The ice then melted swiftly, but the northbound current was also significantly cooled, and it was made less saline as well. This alters the location it dives beneath the arctic waters, and led to all sorts of interesting speculation about the Gulf Stream slowing down and so forth, which is wonderful to wonder about.

min-2-svalfloe-4-svalbard-current

By spring the sea-ice was a mess. As the Russians prepared to open their yearly Barneo blue-ice jetport they had problems finding any ice smooth enough. The best way to envision the state of the ice is to watch a video from the cockpit of a jet that did land, just before a new crack on the runway (that the jet avoids) closed it down for a time.

Also of interest was the reports of the skiers doing the “final degree” challenge. They complained about leads of open water (though not as much as they complained about leads in the higher-ice year of 2006) and fought through mini-mountain-ranges of pressure ridges.

min-3-final-degree-1-in-the-ice

All the while I kept noting “swirls” at the Pole. (I hadn’t named “Ralph” yet).  Even when there wasn’t much of a low pressure to see at the surface, they would show up in the temperature maps. April 9 to right; April 26 to left.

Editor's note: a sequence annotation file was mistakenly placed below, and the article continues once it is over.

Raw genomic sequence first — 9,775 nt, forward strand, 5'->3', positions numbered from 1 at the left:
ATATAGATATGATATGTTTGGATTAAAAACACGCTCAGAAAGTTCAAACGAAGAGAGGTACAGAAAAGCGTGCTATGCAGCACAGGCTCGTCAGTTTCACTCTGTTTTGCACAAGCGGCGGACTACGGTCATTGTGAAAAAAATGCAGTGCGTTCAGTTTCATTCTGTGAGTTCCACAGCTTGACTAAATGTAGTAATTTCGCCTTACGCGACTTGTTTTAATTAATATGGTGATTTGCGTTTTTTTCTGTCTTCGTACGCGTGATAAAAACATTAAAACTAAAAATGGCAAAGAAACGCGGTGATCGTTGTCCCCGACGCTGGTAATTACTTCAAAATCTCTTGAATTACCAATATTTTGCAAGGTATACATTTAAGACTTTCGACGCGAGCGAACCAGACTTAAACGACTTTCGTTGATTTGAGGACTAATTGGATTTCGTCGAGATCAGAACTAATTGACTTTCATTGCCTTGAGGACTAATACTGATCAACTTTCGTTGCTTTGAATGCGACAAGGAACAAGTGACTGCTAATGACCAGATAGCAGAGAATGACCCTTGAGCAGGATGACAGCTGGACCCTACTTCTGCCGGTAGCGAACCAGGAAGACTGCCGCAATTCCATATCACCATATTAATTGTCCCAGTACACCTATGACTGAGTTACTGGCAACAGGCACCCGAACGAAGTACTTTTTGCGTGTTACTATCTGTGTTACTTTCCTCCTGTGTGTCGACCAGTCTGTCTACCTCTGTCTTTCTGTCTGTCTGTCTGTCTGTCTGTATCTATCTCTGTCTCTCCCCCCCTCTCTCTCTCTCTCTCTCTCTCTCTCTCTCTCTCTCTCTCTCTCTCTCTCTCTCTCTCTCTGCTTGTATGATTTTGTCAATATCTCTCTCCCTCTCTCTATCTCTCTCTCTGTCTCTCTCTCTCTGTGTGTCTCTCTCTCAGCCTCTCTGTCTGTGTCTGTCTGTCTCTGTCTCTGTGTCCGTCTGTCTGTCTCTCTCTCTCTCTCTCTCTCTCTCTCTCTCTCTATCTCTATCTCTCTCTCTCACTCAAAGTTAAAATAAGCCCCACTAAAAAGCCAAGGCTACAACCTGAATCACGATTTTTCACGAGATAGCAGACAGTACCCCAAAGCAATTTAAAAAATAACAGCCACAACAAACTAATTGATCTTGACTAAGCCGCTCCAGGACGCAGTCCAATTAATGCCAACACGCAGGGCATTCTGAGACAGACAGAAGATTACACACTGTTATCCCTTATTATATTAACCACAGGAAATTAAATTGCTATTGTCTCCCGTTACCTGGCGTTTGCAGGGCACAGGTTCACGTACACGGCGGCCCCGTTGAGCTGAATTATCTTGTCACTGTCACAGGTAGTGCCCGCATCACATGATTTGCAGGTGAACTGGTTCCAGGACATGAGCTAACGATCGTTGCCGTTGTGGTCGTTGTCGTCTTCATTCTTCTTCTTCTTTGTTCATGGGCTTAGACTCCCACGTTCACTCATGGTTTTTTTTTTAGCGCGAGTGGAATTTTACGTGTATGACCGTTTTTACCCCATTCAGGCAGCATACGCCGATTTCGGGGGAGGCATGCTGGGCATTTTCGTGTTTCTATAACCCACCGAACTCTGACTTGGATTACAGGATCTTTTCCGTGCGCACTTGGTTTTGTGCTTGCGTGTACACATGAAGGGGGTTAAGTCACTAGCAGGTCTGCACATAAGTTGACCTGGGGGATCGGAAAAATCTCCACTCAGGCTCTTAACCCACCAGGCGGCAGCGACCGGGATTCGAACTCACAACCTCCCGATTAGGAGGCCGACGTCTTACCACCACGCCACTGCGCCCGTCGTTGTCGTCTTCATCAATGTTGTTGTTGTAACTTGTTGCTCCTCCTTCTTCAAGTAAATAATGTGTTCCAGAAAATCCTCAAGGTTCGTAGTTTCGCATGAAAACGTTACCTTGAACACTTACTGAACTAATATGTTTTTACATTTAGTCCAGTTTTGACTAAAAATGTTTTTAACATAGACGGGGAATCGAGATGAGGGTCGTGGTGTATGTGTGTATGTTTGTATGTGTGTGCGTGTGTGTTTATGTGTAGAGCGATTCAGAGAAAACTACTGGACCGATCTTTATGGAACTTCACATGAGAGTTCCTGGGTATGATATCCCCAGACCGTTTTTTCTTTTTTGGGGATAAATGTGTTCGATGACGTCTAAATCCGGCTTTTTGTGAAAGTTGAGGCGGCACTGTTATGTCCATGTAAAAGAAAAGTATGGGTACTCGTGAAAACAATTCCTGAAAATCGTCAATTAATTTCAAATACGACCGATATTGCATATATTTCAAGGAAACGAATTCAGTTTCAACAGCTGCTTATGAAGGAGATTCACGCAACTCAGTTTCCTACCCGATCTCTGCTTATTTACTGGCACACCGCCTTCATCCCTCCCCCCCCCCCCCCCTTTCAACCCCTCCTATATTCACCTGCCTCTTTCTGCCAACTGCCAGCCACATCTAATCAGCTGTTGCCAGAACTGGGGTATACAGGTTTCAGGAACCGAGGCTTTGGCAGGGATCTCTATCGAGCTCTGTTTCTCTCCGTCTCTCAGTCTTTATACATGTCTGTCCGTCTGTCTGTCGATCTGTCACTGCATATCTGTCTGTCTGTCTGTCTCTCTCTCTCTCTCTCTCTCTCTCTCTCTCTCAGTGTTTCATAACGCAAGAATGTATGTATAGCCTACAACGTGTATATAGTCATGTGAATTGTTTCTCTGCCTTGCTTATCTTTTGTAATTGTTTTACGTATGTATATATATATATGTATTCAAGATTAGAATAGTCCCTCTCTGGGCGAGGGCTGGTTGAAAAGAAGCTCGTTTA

April was actually the lone time high pressure came close to pushing “Ralph” from the Pole, and becoming a textbook “Polar High”. Low pressure was relegated to the Atlantic side, as strong high pressure grew over the Beaufort Sea, ripping the ice away from the Alaskan and Canadian coasts, and forming textbook Polynyas.

This open water along the North American coast seemed to be an early start to the melt-season, and gave those-who-want-the-ice-to-melt high hopes. The belief was that the open water would absorb sunshine and warm. In actual fact the winds were still below freezing, and the open waters were chilled and even formed a fleeting skim of “baby ice.” Later on in the summer the open water was warmed by the higher sun, as it always is, but the jury is still out about whether the cooling outweighed the warming, or vice versa.

The point I want to make is that the Pole was bashed and battered even before the melting began this summer, and that there are areas of open water even now which have much to do with “Ralph’s” gales, and little to do with sunshine and melting. It is my belief we are witnessing a very different situation than our experience is able to draw from. Our earliest satellite records only go back to 1970, and, in terms of a cycle that is roughly sixty years, we may well be witnessing 1959. Rather than behaving as if we are authorities we should be humbly watching like the students we truly are.

For the record, here are the recent maps: